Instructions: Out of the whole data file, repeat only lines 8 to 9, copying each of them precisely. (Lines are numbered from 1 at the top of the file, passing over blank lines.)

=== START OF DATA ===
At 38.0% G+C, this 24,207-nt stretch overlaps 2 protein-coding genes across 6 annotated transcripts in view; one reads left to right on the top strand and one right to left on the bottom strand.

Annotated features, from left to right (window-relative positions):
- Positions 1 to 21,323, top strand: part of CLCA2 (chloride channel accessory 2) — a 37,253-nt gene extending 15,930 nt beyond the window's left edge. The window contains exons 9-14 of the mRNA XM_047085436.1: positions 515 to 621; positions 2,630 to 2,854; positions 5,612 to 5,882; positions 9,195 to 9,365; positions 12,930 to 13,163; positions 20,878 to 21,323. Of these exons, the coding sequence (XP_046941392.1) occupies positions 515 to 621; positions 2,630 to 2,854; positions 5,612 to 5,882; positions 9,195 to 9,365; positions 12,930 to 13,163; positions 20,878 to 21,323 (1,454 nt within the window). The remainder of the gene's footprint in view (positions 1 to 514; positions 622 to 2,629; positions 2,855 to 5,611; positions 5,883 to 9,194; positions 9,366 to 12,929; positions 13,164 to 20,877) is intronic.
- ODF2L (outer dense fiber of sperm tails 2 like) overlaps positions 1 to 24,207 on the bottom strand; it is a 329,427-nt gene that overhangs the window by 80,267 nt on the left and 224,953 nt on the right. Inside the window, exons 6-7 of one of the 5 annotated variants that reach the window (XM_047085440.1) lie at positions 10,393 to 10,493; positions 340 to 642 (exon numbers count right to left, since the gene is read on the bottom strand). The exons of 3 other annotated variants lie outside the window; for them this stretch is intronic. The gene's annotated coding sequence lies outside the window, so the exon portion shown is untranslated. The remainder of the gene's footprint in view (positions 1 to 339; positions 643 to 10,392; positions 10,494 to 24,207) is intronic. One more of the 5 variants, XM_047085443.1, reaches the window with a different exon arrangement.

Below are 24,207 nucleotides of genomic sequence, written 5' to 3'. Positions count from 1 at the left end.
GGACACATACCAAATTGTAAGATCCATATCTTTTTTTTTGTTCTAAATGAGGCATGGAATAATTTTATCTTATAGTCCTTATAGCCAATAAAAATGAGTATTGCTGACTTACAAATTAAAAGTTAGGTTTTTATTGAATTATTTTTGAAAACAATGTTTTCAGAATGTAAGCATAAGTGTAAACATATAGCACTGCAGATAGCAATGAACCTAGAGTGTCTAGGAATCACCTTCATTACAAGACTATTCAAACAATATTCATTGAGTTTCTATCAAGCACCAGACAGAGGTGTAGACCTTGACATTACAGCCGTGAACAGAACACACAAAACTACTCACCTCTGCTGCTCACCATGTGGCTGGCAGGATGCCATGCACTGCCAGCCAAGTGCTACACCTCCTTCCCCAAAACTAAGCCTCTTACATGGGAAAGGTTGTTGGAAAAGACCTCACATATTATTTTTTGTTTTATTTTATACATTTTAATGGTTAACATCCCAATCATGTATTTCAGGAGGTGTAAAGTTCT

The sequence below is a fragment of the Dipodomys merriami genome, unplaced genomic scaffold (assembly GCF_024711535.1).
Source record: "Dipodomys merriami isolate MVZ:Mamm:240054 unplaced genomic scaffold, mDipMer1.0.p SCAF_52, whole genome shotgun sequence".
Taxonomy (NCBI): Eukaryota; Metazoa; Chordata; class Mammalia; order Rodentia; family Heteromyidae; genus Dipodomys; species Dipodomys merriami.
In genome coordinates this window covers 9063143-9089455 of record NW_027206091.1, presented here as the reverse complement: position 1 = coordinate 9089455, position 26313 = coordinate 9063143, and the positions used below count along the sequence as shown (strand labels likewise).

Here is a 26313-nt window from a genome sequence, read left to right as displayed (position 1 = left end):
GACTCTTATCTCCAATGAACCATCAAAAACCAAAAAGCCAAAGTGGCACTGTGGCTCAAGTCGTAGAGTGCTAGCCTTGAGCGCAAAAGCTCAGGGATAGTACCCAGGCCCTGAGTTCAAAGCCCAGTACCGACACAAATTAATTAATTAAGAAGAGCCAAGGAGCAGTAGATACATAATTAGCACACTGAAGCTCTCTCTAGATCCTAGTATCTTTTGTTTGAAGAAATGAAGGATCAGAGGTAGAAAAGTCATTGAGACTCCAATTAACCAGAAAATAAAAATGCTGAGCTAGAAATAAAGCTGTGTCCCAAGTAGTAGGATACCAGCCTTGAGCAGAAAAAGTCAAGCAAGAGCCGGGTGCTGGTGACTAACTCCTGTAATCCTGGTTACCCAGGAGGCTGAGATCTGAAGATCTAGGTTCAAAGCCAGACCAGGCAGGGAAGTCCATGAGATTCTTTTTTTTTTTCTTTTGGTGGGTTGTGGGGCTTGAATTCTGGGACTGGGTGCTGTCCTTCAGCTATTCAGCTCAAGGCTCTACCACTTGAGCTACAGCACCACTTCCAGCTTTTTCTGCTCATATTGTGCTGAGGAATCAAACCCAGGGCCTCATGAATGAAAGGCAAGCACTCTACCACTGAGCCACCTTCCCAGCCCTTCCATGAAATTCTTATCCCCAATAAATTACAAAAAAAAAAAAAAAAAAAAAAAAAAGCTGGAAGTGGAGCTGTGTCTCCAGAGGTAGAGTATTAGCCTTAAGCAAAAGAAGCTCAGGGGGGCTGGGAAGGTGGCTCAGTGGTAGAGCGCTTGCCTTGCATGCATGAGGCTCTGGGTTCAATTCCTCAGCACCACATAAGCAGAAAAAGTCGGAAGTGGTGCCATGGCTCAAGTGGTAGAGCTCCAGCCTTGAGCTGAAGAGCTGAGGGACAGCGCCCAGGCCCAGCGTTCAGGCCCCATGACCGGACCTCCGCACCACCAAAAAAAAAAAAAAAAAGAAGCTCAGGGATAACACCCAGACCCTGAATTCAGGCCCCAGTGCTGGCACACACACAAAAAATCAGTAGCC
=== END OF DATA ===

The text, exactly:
Source record: "Dipodomys merriami isolate MVZ:Mamm:240054 unplaced genomic scaffold, mDipMer1.0.p SCAF_52, whole genome shotgun sequence".
Taxonomy (NCBI): Eukaryota; Metazoa; Chordata; class Mammalia; order Rodentia; family Heteromyidae; genus Dipodomys; species Dipodomys merriami.